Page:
- If you have had chickenpox in the past, you are protected lifelong. If you have never had chickenpox, your transplant clinician will likely check a blood test to see if you have had it without knowing it. If your blood shows you have never had it, you should avoid exposure to people with chickenpox or shingles. If such exposure occurs, you should receive preventive treatment.
- Infants in your household who are receiving their initial vaccinations should receive the inactivated polio shot rather than the live oral polio vaccine. It is best to tell the pediatrician in advance.
- If you plan to travel, especially overseas, consult with your transplant team. The team may recommend precautions, such as a visit to a travel clinic or an infectious disease specialist. Depending on the circumstances, the transplant team may suggest that you do not travel at this time.
- If a physician outside of the transplant team wants to start you on a new medication, even an antibiotic, ask the physician to notify the transplant team. Some medications can interact with the ones you are already taking and may lead to rejection or other side effects.
- Never be afraid to ask questions.
- Avoid second-hand smoke. Do not allow smoking in your home or car.
- Do not be so alarmed by all of this that you cannot enjoy life. With a few simple precautions, transplant recipients can lead very normal lives. Go out and do fun things. You do not have to wear a space suit or live in a bubble; however, a healthy awareness of the possible infection risks can go a long way toward minimizing the risk.
When should I call my doctor?
Call your doctor if you experience any of the warning signs of an infection (listed below).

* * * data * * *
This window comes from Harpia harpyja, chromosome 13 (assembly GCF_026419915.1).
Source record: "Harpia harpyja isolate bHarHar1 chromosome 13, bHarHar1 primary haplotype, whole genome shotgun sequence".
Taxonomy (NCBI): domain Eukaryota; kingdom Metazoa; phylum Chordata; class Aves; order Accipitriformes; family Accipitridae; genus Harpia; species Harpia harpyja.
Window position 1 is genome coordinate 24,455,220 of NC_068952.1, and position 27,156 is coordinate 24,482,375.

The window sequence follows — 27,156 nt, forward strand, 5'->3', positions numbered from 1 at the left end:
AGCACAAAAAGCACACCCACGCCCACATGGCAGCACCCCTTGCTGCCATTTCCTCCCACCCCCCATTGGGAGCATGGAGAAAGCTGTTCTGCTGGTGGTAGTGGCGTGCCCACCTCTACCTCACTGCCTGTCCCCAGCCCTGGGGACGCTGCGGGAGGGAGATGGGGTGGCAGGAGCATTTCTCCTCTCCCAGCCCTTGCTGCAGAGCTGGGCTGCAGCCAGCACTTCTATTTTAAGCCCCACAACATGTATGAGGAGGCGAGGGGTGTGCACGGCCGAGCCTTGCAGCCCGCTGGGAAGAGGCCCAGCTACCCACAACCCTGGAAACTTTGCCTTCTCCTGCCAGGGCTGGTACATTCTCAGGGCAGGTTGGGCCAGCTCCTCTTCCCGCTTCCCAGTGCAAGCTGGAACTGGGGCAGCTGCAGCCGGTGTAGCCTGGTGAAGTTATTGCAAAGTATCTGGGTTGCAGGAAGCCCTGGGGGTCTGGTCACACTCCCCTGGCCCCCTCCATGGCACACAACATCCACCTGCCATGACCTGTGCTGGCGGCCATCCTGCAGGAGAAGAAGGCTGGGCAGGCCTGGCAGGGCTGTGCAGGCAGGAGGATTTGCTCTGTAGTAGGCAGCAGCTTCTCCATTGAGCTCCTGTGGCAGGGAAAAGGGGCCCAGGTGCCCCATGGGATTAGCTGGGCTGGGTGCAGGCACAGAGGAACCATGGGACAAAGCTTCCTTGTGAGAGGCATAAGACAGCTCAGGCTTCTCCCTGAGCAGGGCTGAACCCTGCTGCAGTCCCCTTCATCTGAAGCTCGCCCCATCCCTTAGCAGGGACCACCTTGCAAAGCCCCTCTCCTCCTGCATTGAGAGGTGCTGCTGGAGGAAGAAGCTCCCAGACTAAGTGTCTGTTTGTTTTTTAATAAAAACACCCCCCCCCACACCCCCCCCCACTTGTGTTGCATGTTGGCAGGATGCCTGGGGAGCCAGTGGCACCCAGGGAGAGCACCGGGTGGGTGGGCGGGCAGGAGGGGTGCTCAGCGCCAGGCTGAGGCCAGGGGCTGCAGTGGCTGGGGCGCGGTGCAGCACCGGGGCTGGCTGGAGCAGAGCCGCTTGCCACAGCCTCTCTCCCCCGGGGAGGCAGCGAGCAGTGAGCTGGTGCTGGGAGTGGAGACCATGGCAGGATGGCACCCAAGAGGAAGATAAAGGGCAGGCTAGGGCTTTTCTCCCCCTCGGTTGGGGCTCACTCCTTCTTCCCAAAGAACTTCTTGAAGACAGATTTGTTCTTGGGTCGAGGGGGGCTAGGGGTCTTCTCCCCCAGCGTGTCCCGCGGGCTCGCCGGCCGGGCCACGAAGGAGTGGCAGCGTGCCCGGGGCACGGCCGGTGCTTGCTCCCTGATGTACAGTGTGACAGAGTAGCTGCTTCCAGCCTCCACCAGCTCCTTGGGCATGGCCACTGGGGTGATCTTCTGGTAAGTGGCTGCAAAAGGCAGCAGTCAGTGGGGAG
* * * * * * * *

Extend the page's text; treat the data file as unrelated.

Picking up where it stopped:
Warning signs of infection
Although most infections can be successfully treated, you must be able to recognize an infection's immediate symptoms for proper and effective care. Warning signs include:
- Fever over 100°F(38°C)
- Sweats or chills
- Skin rash
- Pain, tenderness, redness or swelling
- Wound or cut that won't heal
- Red, warm or draining sore
- Sore throat, scratchy throat or pain when swallowing
- Sinus drainage, nasal congestion, headaches or tenderness along the upper cheekbones
- Persistent dry or moist cough that lasts more than two days
- White patches in your mouth or on your tongue
- Nausea, vomiting or diarrhea
- Flu-like symptoms (chills, aches, headache or fatigue) or generally feeling "lousy"
- Trouble urinating: pain or burning, constant urge or frequent urination
- Bloody, cloudy, or foul-smelling urine
© Copyright 1995-2009 The Cleveland Clinic Foundation. All rights reserved.
Can't find the health information you're looking for?
This information is provided by the Cleveland Clinic and is not intended to replace the medical advice of your doctor or health care provider. Please consult your health care provider for advice about a specific medical condition. This document was last reviewed on: 11/15/2006...#4508